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Combating SPAM

So how would a bayesian filter stop this (taken from an emails html source):

we have 1000 exclusive ha<!DI>rd<!EEPTI>core phot<!AX>os with lit<!ADNE>tle, ta<!IZABO>sty ch<!JE>ildr<!VIZY>en and over 300
Megabytes of high qu<!WYEDTI>al<!ATEOL>ity ha<!SDOR>rdc<!ASQDI>ore C<!MPURZEE>P vide<!NEV>os

Is there anything out there that could work with this?

Jack of all
Friday, July 30, 2004

argh, ignore markup?

i like i
Friday, July 30, 2004

I guess in principle comparing the text components to a dictionary would work. If it doesn't achieve a high enough "score" (i.e. if too much of the content was garbage) then junk it. It might also have the beneficial side-effect of making people take a bit more care over their spelling when sending email :-) Hmm, maybe it should check grammar as well...


Friday, July 30, 2004

A bayesian filter would index the end result that a human sees.

From http://spambayes.sourceforge.net/background.html : "In the end, the best results were found by stripping out most HTML clues."

From http://spamprobe.sourceforge.net/ : "Ignores HTML tags in emails for scoring purposes unless the -h command line option is used. Many spams use HTML and few humans do so HTML tends to become a powerful recognizer of spams. However in the author's opinion this also substantially increases the likelihood of false positives if someone does send a non-spam emai containing HTML tags."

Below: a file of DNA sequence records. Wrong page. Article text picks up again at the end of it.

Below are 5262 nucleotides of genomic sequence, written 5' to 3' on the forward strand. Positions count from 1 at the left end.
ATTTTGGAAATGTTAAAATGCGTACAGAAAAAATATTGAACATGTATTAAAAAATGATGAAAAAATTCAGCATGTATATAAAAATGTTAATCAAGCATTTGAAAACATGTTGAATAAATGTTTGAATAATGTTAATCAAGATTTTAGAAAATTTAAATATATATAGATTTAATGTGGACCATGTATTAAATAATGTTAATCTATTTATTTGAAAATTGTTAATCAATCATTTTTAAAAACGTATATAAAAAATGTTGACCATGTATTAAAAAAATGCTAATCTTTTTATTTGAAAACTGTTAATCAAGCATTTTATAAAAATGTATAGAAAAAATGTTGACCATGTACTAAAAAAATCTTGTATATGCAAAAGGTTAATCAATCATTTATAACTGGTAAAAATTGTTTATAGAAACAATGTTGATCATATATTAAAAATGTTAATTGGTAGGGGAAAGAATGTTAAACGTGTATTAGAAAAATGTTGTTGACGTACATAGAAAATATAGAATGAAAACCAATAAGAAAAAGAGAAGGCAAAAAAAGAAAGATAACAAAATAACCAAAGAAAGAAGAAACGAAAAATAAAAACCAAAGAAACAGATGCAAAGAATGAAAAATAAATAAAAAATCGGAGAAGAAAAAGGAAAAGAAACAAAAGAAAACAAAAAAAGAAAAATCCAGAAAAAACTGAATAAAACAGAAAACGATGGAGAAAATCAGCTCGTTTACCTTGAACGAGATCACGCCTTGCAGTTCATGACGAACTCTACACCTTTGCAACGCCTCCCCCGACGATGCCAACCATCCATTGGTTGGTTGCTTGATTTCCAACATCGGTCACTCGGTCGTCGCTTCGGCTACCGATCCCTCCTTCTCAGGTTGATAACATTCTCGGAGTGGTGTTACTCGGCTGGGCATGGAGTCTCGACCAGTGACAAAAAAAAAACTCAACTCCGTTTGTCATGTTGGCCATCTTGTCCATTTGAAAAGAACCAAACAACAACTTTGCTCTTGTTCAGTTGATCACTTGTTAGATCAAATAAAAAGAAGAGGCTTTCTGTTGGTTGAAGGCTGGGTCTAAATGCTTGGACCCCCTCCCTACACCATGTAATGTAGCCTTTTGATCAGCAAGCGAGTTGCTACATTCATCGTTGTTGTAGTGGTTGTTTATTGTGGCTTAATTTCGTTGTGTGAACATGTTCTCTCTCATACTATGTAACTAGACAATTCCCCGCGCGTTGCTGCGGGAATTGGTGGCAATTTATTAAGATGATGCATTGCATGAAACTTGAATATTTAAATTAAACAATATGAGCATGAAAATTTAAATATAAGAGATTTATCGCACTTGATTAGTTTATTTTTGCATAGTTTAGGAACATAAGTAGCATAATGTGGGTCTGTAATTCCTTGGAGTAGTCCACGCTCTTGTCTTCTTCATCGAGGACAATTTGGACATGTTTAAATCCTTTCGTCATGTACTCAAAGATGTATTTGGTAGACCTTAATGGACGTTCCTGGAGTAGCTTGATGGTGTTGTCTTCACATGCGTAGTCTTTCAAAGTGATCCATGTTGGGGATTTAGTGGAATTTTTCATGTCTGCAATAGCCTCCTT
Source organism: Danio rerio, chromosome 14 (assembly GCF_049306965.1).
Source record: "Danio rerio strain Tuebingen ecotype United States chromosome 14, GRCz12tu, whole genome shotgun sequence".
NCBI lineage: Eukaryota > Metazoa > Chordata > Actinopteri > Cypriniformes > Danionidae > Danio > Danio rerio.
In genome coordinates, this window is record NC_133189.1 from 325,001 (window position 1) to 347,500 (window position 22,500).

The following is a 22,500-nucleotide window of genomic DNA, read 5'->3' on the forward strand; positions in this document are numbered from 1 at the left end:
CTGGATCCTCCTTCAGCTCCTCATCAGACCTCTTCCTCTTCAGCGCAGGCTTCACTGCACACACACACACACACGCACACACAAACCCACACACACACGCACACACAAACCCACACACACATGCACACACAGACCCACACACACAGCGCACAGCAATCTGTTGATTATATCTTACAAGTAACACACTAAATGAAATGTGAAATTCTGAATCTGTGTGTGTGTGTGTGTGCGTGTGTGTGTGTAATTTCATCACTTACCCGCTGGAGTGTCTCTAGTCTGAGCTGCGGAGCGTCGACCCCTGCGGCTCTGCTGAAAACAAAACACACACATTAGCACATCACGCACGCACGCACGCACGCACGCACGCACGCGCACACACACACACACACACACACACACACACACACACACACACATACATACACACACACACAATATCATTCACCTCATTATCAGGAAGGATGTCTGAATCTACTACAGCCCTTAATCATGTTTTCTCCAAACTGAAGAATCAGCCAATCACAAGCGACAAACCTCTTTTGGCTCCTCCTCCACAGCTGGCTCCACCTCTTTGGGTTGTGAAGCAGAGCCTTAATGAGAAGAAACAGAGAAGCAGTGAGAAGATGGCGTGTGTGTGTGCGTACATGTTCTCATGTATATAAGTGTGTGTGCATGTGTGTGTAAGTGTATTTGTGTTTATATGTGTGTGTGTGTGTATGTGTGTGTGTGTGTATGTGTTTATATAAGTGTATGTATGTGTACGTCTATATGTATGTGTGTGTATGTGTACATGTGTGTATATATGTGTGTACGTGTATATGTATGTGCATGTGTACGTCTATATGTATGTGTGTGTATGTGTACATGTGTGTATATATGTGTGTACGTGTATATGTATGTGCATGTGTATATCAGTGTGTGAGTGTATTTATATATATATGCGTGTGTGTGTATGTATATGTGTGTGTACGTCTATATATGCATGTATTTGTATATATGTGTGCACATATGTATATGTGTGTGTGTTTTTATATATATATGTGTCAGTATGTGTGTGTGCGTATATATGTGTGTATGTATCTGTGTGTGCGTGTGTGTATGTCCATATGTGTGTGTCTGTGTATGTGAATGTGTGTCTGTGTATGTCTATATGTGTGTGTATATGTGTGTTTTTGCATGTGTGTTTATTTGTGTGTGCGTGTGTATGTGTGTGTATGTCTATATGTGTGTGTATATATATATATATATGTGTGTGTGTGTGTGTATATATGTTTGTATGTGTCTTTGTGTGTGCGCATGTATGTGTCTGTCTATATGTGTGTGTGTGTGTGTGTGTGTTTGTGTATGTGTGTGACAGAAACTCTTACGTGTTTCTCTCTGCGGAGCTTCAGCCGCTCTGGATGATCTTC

Nate Silva
Friday, July 30, 2004

The short answer is "Practice". 

The longer answer is that the existance of a trick like that becomes a clue to identify spam.  So spammers will be forced to change tricks as they go along and it will get harder for them. 

On a personal level, yesterday 44 spam e-mails went to my junk folder. Of those 5 initally went into the suspect folder plus one which was Ok.  None got through.  When there's a change in tactics maybe 1 or 2 get through and I get ~10 in the suspect pile.  Given the alternative is to sort through them myself, I can live with that hit rate.

a cynic writes...
Friday, July 30, 2004

The dictionary thing could also work against this:

http://www.marktaw.com/temp/sexvideos.txt

One of the more clever emails I've received. Each chunk of characters in "CLICK HERE" is actually a *different* link, I think to Geocities pages. Probably redirects.

www.MarkTAW.com
Friday, July 30, 2004

Geeze you guys post fast.

www.MarkTAW.com
Friday, July 30, 2004



Quite a few people are working on simple perl scripts to strip out the tags and then run the regular bayesian filtering and then a spellchecker.

KC
Friday, July 30, 2004

How many hits did you get on your sex videos line, MarkTAW? <grin>


Friday, July 30, 2004

Hey, wow, you got the TAW as all caps. Most people think it's a word.

www.MarkTAW.com
Friday, July 30, 2004

> So how would a bayesian filter stop this (taken from an
> emails html source):

A bayesian filter would stop this because it doesn'tt have any ham words in it, no ham words means it won't end up in your inbox. For an email to get in your inbox it would have to have ham words *and* minimal spam words.

This will help you understand: http://www.paulgraham.com/better.html

By the way I think the fact that spammers are now doing this proves that bayesian filters are causing them enough problems that they have to try a get round them. 

Matthew Lock
Saturday, July 31, 2004

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